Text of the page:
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For a number of Harvard's residential houses, selling t-shirts portraying television's Simpson family should have been a simple affair. But like Bart, the family's precocious prepubescent son, one house just couldn't stay out of trouble.
On Friday, the Dunster House Committee stopped sales of their 1990 shirt--which featured Bart Simpson on the back--because they were told they were violating copyright laws, said Heather R. Douglas '91, co-chair of the committee.
According to Douglas, a woman who said she represented Trademark Protective Services in Los Angeles told Douglas over the phone that 20th Century Fox--producer of the weekly TV series The Simpsons--would pursue legal action if another shirt is sold.
The Trademark Protective Services company could not be reached for comment, but Andrew Starr '91, a Dunster resident on leave this semester, said last night he was the one who notified 20th Century Fox and sent them one of the shirts.
"I was protecting the interests of 20th Century Fox, which has every right to make sure that their trademark is not used by anyone else without permission," Starr said.
Jeffrey C. Olkin '90, Starr's former roommate, said this was not the first time Starr had taken action to prevent copyright infringement. "Last year he wrote to McDonald's complaining that the Dining Services uses the name 'MacEggs,'" Olkin said.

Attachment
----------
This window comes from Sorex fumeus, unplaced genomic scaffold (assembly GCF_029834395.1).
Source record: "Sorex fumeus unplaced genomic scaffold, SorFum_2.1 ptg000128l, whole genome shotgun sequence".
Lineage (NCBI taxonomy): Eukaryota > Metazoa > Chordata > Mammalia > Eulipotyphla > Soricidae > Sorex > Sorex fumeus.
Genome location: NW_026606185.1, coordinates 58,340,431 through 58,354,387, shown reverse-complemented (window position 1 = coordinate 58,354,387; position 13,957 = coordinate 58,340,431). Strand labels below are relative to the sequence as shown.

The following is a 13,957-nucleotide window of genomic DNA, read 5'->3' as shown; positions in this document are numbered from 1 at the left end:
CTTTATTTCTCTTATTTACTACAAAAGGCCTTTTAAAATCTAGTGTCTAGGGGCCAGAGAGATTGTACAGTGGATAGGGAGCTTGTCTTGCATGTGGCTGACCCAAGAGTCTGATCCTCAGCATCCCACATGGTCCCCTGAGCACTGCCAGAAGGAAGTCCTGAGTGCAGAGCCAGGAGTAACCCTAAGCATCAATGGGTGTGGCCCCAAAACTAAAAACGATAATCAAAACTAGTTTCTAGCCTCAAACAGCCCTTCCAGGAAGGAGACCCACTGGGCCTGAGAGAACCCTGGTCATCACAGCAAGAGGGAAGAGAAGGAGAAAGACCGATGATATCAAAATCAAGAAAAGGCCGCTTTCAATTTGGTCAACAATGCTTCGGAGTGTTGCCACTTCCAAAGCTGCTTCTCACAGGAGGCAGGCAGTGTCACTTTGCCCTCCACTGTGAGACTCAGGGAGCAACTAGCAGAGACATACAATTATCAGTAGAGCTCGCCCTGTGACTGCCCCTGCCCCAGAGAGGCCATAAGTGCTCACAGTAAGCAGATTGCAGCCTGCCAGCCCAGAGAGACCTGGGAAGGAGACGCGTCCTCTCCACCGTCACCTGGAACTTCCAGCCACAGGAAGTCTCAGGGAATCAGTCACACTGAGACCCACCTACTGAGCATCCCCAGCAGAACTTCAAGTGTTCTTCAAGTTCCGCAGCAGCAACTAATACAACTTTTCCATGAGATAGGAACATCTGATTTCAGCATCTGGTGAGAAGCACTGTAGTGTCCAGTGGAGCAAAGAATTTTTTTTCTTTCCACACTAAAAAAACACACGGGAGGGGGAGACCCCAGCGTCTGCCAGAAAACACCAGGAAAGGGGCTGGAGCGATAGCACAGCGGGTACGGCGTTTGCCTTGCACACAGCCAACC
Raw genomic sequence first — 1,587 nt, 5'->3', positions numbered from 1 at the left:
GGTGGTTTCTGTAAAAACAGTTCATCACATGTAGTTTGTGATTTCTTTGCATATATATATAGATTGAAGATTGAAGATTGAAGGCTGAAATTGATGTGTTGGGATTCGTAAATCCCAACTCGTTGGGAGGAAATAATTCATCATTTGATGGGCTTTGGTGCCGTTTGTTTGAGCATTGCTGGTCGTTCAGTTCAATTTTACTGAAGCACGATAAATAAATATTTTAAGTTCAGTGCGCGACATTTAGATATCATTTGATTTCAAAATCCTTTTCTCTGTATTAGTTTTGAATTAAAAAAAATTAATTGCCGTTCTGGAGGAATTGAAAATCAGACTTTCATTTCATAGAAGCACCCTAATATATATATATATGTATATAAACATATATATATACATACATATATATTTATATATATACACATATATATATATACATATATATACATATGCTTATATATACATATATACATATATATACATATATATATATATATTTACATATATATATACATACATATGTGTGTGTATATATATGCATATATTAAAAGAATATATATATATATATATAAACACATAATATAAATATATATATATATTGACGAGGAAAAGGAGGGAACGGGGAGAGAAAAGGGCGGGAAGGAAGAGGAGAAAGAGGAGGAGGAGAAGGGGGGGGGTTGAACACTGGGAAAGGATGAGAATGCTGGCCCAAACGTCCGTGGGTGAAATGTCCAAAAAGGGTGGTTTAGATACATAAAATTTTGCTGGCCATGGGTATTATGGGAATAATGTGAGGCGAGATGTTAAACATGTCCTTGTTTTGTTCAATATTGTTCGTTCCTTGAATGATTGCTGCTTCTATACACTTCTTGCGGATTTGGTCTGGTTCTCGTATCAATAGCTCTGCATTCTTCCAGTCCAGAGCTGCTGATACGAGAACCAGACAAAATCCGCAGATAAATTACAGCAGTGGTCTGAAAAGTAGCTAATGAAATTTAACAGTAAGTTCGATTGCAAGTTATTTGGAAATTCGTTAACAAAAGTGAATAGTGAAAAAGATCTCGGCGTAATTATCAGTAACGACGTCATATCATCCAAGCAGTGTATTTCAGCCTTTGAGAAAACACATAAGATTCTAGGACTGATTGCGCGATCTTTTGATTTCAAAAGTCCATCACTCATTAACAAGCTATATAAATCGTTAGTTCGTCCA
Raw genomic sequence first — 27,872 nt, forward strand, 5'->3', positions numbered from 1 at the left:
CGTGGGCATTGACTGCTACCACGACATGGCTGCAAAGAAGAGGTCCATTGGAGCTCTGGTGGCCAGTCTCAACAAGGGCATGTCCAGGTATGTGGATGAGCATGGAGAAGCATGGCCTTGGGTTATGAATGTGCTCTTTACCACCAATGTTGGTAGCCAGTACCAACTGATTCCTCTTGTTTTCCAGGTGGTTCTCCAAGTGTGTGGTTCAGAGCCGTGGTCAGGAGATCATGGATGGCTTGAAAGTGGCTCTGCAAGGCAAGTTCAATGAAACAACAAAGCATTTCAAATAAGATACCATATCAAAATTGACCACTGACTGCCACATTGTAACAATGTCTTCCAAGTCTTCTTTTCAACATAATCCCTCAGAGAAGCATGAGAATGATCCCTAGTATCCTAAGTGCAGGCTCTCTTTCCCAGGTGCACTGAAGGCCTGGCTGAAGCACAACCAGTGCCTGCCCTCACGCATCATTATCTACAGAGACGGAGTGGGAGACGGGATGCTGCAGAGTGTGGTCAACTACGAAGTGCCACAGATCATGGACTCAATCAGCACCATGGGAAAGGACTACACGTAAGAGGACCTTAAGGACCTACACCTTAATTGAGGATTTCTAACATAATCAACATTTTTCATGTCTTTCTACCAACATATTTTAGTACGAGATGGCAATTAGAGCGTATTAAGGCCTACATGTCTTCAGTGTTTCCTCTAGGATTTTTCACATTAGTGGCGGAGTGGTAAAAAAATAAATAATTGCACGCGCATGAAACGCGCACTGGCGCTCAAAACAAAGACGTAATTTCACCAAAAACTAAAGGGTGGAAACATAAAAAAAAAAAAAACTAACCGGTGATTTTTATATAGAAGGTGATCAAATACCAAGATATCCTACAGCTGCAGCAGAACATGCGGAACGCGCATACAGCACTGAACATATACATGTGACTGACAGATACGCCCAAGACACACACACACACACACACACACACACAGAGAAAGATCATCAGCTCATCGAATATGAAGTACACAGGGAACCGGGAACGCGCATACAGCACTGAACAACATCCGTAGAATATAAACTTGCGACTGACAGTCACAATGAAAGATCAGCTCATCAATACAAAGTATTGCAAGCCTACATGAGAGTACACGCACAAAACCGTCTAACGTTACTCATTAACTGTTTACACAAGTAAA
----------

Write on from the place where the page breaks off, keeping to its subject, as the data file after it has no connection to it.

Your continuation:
House Committee Co-Chair David S. Strait '91 said the committee is taking the call from the agency very seriously, although sitting on the 150 remaining shirts will prove a "big financial burden."
"I suspect they aren't going to sue us," Straitsaid. "They probably just wanted us to stopselling the shirts."
House Master Karel F. Liem said he plans toconsult Harvard Vice President and General CounselDaniel Steiner '54 before calling back the womanwho contacted Douglas on Friday.
"Potentially this could be very serious," saidLiem, who is also Bigelow Professor of Icthyology."Copyright laws are very strict and very clearlydefined. We should proceed cautiously."
Liem said yesterday that he still hadn't seenthe design for the shirt.
"I didn't even know who these Simpson creatureswere," he said. "I don't watch TV."
Both Quincy and Leverett Houses, as well as theHarvard water polo team, are also selling shirtsthat feature characters from The Simpsons.Only Dunster, however, has been contacted aboutcopyright infringement.
Quincy House and the water polo team officialssaid they have sold nearly all of their shirts,and Leverett shirts were still being soldyesterday.
Amy E. Adams '91, co-chair of the Quincy Housecommittee, said she discussed the issue ofcopyrights with the company that printed theshirts for Quincy, and was told not to worry aboutcopyright infringments for such a small quantityof shirts
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